How essential oils can help digestion
When your stomach is upset, essential oils can aid digestion by:
- Calm muscle cramps (cramps)
- Relieving nausea
- Reducing flatulence and gas
- Support the digestive process
This belly oil recipe contains three essential oils for digestion, each one rich in ingredients that aid in all of the above.
The carrier of this blend is pure jojoba oil. (Technically, jojoba is a liquid wax, but it is often called an oil.) The chemical composition of jojoba is very similar to the natural oils produced by human skin, so it tends to be gentle even for sensitive skin.
Jojoba also has a very long life. Pure and organic, unmixed jojoba oil can last 20 years or more!
Let’s get to the recipe, and then I’ll tell you more about why these essential oils are so effective for digestion.
Anise, mint and citrus oil
- 1 oz (30 ml) jojoba oil)Simmondsia chinensis)
- 5 drops of peppermint essential oil (Peppermint spicata)
- 5 drops of sweet orange oil (Citrus sinensis)
- 3 drops of anise essential oil (Pimpinella anisum)
Make this digestive oil in a 1 oz (30 ml) bottle.
Pour jojoba into the bottle, then add your essential oils for digestion, drop by drop.
Close the bottle and shake gently to distribute the essential oils well through the jojoba.
Use this recipe after a heavy meal (or before a big meal, to prepare your stomach), to soothe nausea and anxiety that settles in your stomach, relieve bloating, reduce gas, or if your stomach feels upset and you are not sure why.
Simply massage digestion oil into your stomach in a clockwise direction.
And don’t forget to inhale the scent of the mixture from the palm of your hands!
How do these essential oils help digestion
Peppermint essential oil
Sweet peppermint essential oil and refreshing peppermint contain ketones Carphone.
It is a rare ingredient and has powerful soothing effects. Carvone has also shown pain relief measures.
Like other mint oils, peppermint has a refreshing, refreshing finish. It mobilizes energy by bringing more circulation to the application area. In this case, this means stimulating and relaxing the muscles in and around your abdomen to support the digestive process.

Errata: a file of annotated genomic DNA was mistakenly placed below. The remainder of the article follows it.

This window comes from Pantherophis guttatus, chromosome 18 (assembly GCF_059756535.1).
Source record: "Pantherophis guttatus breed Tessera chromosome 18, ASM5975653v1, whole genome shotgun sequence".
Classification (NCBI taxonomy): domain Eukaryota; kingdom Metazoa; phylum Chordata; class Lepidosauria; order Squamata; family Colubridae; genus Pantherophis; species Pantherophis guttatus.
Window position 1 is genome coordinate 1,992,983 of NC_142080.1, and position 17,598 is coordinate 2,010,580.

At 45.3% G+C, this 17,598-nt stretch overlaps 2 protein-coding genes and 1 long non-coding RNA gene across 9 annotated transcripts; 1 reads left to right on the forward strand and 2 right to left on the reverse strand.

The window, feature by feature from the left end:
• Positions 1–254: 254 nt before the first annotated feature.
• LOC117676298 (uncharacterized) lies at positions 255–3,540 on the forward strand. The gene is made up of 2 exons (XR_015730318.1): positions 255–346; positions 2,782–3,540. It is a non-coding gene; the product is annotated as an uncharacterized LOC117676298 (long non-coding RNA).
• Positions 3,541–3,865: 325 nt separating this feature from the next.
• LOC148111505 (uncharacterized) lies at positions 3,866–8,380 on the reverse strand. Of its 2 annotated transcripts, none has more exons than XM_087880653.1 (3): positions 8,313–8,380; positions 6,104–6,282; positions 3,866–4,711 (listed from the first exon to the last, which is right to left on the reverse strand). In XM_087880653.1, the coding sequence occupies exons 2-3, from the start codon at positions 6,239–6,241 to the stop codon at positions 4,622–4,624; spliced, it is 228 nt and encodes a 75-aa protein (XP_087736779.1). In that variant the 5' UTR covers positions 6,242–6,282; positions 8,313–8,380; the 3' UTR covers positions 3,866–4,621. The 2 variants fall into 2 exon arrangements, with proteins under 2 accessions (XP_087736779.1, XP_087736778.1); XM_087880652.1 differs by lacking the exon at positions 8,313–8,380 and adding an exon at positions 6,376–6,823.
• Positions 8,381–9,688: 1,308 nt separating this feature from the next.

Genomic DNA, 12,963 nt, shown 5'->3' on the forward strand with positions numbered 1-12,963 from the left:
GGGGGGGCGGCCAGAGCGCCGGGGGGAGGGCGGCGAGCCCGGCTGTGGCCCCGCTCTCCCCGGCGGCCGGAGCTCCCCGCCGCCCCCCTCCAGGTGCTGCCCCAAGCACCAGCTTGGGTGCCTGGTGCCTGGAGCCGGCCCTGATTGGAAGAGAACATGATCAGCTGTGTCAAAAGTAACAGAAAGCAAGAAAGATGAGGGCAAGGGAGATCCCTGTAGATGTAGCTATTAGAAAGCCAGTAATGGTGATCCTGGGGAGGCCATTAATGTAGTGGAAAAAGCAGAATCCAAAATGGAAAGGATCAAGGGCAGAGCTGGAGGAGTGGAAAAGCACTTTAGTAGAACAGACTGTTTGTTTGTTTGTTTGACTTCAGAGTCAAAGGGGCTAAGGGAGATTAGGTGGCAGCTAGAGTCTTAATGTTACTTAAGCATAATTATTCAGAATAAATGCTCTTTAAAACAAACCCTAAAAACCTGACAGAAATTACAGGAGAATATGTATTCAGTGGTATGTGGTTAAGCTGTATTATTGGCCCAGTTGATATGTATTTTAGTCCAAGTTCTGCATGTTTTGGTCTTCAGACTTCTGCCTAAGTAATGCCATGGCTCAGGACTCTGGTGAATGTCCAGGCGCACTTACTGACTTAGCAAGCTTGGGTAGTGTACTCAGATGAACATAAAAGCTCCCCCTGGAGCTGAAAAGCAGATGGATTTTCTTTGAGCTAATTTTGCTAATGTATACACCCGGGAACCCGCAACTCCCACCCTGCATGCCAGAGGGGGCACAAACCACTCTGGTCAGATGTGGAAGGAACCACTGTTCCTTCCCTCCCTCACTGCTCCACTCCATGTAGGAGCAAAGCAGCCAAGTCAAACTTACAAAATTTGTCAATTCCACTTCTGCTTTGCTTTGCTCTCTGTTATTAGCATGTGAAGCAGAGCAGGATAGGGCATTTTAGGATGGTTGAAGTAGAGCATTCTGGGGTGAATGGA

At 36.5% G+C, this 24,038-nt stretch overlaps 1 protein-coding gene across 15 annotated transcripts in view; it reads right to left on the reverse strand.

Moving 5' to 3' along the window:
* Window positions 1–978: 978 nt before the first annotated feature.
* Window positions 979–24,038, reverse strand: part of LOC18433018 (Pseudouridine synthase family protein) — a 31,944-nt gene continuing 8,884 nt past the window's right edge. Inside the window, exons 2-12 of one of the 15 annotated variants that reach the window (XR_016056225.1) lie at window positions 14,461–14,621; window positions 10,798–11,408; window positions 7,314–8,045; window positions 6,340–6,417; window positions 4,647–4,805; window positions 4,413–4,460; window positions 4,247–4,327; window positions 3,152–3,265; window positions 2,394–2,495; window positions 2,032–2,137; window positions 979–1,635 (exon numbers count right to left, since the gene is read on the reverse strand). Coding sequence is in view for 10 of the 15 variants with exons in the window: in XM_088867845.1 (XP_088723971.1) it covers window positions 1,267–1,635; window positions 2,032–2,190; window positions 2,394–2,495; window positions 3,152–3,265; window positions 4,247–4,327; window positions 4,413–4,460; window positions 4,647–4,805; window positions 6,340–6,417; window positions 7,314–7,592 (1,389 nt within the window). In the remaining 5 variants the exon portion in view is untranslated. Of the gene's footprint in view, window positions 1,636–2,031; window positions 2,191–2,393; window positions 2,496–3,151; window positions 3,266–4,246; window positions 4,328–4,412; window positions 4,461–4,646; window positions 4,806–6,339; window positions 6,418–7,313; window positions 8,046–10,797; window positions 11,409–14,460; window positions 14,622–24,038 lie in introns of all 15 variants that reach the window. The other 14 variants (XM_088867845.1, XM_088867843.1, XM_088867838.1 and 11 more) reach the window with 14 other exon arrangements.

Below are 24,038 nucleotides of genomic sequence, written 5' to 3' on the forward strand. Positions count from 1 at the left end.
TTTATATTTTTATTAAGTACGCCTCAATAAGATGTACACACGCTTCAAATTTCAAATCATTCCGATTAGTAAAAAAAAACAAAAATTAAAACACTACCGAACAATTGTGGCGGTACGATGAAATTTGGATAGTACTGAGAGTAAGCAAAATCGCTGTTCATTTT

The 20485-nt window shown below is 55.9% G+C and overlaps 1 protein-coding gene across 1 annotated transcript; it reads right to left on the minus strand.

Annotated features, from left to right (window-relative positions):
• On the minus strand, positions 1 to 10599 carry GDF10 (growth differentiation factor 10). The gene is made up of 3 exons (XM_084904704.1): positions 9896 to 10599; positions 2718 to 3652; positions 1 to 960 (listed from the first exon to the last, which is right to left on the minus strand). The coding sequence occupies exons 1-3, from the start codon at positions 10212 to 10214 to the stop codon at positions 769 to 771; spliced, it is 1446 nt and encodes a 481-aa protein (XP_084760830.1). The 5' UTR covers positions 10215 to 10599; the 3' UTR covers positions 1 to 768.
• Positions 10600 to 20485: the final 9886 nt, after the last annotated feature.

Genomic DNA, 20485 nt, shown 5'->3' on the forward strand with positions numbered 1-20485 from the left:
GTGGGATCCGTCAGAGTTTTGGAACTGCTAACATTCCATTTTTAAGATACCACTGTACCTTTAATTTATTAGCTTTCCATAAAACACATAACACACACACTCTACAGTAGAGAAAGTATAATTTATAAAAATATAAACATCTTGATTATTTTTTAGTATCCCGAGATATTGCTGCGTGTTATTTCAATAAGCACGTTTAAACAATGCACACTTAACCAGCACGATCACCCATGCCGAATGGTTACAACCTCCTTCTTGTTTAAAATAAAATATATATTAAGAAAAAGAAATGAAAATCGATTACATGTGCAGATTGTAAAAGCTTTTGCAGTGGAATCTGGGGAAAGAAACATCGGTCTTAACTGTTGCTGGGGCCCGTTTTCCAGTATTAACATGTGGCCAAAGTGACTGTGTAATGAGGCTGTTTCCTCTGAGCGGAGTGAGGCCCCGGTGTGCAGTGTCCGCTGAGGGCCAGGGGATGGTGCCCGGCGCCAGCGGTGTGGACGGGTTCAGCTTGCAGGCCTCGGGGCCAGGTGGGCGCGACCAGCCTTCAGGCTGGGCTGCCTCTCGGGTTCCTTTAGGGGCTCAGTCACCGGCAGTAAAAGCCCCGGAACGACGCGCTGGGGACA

Sweet orange oil
Contains sweet orange oil D-limonene, A well-studied ingredient to calm inflammation and is also a Penetration Enhancer. This means having d-limonene helps your skin fully absorb the mixture, and it will feel relaxed faster!
Sweet orange is a traditional essential oil for digestion, used to relieve cramps and support the entire process.
It also adds a bright fruity scent to this blend that helps balance the strong mint and licorice-like anise.
Anise essential oil
Anise essential oil has a strong licorice scent. Just a few drops of this digestive oil go a long way!
It is rich in an ingredient called Transanthole, Studies show that it is an antispasmodic. It can help your stomach muscles to relax.
Transanthole also comes with some important safety precautions.
at Essential Oils Safety, Second EditionTisserand and Young recommends avoiding anise essential oil if you are pregnant, breastfeeding, or if you have endometriosis, estrogen-related cancer, or a bleeding disorder. Also, do not use anise if you are taking anticoagulant medications. It is very strong for sensitive skin and for children under 5 years old.
The authors recommend a maximum topical dilution of 2.4%. We only use 3 drops in digestion oil, which is much less than 1%, so we’re safe!
Another way to use essential oils for digestion …
… is making an inhaler!
This happy inhaler for a digestive recipe Made with cardamom, ginger, and a couple of other oils that can soothe your stomach by just inhaling them.
And if you don’t have anise, mint, or sweet orange, the oils in your inhaler recipe can work as good alternatives.
Albuquerque AA, Sorenson AL, Lille Cardoso JH (1995) Effects of Essential Oil Croton Zentenery, Anethole and estragole on skeletal muscles. Journal of Ethnopharmacology 49 (1): 41–49. Cited by Bowles EJ (2003) The Chemistry of Essential Oils 3rd Edition. Crows’ Nest: Allen and Unwin
Takayama, K., Nagai, T. (1994) Limonene and related compounds as potential stimuli of skin penetration. Drug development and industrial pharmacy 20, 4, 677-684.